What is it that you are trying to accomplish by moving to a RAID based setup???
Well I would just like to constantly have a backup of all of my files. But I was told you can only run RAID with matching drives. Not a 500g and a 1tb. Think I'll just stick to backing up images every once and awhile.

How about Windows 7's built in backup? Anyone like it and/or use it?
My System SpecsSystem Spec
02 Apr 2010   #8
Microsoft MVP

Windows 8.1 Pro with Media Center 64 bit
 
 

I wouldn't bother with RAID for what you want to do. You would be better off just backing up your stuff to the second drive. Mirroring RAID 1 only protects you from a drive failure. If windows goes funky and you can't log in you won't be able to get to your files. If it screws up it screws up on both drives. I have my backup drive in an external enclosure and only turn it on when I want to backup or restore my files. I have more than one PC so it makes it easy to transfer my music, pictures and stuff from one PC to the other.
My System SpecsSystem Spec
02 Apr 2010   #9

Windows 7 Ultimate x64
 
 

I wholeheartedly agree that for saving data, a RAID 1 mirror for home use is not the way to go.

#1). If you get a virus or accidentally delete a file, you lose it on both drives instantly.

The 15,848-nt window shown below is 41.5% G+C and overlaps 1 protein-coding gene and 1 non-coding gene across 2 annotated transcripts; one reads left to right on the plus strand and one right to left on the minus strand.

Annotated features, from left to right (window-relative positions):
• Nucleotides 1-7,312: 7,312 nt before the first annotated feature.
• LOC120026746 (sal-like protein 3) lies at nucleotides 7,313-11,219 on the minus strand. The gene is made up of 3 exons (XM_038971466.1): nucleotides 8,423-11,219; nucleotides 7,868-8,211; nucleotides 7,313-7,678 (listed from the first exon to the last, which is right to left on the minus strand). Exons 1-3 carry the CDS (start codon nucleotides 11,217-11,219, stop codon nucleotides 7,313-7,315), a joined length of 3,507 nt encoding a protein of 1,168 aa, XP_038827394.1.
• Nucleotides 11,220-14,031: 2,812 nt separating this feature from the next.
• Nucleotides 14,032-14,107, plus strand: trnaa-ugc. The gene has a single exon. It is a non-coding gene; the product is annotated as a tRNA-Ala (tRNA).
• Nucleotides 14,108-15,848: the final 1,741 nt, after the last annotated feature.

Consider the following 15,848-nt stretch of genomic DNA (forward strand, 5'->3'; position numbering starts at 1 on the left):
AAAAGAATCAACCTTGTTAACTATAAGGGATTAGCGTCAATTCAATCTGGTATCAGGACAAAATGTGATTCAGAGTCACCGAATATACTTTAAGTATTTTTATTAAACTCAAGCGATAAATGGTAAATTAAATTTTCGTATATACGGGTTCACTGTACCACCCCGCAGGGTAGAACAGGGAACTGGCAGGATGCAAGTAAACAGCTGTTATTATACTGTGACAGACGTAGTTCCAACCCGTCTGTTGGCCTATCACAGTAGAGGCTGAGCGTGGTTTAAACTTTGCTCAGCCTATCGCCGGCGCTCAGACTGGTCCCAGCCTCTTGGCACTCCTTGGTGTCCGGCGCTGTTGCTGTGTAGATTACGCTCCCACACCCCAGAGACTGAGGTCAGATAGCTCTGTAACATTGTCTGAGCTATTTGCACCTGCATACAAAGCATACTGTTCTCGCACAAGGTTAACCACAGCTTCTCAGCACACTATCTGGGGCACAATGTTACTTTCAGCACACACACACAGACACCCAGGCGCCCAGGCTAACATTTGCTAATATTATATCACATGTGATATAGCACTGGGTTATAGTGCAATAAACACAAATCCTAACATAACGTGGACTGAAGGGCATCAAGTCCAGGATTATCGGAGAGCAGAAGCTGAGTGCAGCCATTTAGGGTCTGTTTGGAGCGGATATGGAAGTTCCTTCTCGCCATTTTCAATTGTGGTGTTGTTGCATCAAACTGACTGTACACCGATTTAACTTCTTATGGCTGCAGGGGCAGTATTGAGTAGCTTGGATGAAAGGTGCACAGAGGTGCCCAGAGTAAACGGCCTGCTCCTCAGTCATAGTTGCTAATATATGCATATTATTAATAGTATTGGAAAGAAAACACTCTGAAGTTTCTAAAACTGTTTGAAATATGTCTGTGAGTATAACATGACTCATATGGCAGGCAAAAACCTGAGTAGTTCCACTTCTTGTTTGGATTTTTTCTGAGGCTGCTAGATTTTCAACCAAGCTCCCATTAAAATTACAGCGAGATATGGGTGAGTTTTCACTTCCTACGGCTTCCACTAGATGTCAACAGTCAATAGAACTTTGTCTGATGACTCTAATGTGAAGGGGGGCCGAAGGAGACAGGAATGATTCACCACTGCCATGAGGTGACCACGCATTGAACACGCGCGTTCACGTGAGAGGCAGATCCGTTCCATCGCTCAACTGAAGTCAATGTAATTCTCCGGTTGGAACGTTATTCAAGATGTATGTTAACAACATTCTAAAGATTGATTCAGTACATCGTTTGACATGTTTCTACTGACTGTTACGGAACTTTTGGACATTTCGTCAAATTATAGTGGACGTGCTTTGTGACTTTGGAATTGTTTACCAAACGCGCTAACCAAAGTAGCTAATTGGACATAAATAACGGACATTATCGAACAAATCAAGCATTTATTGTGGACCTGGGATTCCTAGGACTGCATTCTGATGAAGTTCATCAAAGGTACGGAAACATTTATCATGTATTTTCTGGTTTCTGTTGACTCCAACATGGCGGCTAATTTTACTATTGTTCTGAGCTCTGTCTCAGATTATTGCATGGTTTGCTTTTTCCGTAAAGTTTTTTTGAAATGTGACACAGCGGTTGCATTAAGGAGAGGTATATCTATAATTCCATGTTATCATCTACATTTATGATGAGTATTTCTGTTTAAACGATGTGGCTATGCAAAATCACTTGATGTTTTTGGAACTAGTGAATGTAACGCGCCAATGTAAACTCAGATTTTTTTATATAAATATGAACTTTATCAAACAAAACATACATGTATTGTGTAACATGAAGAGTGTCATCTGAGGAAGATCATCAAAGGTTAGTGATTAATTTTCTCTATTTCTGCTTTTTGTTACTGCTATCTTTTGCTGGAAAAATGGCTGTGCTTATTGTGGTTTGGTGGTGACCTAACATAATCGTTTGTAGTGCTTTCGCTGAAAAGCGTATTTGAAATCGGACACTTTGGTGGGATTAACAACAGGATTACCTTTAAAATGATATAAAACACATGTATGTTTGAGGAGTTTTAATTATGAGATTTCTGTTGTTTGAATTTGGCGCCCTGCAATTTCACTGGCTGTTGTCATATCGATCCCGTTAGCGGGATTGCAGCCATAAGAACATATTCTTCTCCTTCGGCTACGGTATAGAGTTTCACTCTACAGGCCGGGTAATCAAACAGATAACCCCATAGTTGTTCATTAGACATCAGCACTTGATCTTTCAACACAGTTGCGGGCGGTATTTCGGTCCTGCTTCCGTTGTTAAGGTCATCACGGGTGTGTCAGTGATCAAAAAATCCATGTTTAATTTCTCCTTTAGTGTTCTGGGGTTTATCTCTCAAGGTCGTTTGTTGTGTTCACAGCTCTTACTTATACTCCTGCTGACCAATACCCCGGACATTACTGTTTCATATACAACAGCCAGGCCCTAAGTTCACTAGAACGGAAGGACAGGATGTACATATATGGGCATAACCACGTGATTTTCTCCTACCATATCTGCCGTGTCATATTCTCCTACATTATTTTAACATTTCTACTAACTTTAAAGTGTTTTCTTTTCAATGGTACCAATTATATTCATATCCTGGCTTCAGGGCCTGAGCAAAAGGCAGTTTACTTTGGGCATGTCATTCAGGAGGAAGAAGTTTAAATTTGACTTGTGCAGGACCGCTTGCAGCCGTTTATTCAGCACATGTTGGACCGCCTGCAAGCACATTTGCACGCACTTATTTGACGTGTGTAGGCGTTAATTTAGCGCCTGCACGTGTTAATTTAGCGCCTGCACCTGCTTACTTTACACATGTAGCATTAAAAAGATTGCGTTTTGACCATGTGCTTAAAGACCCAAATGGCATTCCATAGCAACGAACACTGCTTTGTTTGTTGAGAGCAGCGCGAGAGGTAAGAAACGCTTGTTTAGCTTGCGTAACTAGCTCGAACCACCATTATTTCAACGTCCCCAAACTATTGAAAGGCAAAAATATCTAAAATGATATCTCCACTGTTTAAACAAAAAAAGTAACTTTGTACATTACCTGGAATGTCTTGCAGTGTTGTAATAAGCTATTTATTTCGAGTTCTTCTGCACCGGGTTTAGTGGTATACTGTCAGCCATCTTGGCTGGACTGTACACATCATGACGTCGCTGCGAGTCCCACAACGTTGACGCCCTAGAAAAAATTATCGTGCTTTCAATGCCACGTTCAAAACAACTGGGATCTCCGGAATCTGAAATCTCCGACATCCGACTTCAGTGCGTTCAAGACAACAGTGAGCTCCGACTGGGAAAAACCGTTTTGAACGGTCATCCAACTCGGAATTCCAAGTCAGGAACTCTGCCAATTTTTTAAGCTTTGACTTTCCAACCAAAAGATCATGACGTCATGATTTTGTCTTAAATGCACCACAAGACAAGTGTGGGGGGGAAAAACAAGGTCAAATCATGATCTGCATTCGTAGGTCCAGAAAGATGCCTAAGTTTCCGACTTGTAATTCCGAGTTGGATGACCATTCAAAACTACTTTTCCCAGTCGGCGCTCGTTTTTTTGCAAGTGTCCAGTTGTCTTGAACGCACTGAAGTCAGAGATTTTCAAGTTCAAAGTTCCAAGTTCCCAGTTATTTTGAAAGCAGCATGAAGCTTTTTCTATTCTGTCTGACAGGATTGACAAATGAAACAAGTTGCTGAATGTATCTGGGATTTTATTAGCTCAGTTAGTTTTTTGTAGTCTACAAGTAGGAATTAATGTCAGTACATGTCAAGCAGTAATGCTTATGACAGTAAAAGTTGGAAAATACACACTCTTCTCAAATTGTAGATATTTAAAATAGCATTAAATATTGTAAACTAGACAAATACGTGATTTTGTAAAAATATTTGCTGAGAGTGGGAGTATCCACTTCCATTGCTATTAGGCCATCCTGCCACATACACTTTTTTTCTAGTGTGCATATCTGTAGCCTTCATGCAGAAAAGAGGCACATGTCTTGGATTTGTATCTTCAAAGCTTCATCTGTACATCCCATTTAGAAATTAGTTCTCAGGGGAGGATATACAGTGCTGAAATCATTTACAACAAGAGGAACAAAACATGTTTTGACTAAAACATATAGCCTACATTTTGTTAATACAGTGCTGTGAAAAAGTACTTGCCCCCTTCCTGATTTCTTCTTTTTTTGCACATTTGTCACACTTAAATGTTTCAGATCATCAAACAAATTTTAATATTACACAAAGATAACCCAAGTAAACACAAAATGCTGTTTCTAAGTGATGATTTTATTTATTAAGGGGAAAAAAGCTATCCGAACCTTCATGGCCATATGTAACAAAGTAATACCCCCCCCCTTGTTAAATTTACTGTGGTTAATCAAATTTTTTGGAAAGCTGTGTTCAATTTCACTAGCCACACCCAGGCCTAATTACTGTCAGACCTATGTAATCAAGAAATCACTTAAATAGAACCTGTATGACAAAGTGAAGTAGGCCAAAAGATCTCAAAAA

#2). If your house burns down or your computer is stolen, both copies of your data are gone at the same time.

I would use a pair of external drives instead and a utility to like sync toy or robocopy to make a mirror copy on the external drives. Then, take one of the drives offsite regularly....so in the event of theft or a fire, you don't lose your backups and your originals.
My System SpecsSystem Spec
02 Apr 2010   #10

Windows 7 Enterprise (x64); Windows Server 2008 R2 (x64)
 
 

Quote   Quote: Originally Posted by pparks1 View Post
I wholeheartedly agree that for saving data, a RAID 1 mirror for home use is not the way to go.

#1). If you get a virus or accidentally delete a file, you lose it on both drives instantly.

#2). If your house burns down or your computer is stolen, both copies of your data are gone at the same time.

I would use a pair of external drives instead and a utility to like sync toy or robocopy to make a mirror copy on the external drives. Then, take one of the drives offsite regularly....so in the event of theft or a fire, you don't lose your backups and your originals.
Great advice!

Here is what I am doing that works perfectly (well untested). I bought a fire safe that has an extremely high fire rating, with a guarantee it can be opened. I then bought a high quality 1TB hard drive the connects via USB. Next I drilled a small hole in the back of the safe just enough of a size to get the power cord and then the UBS cable into the safe. I then lock the drive inside the safe and make backups. I did some research about the small hole damaging the backup portable hard drive and smoke damage will not hurt it and the inside of the safe will not get hot enough to hurt the drive. This gives me two types of peace of mind. 1) Since the safe is bolted to the floor in the closet it cannot be stolen. (well not easily) 2) I am protected against fire. Note: I have not tested this and I don't think burning down the house would be a practical test.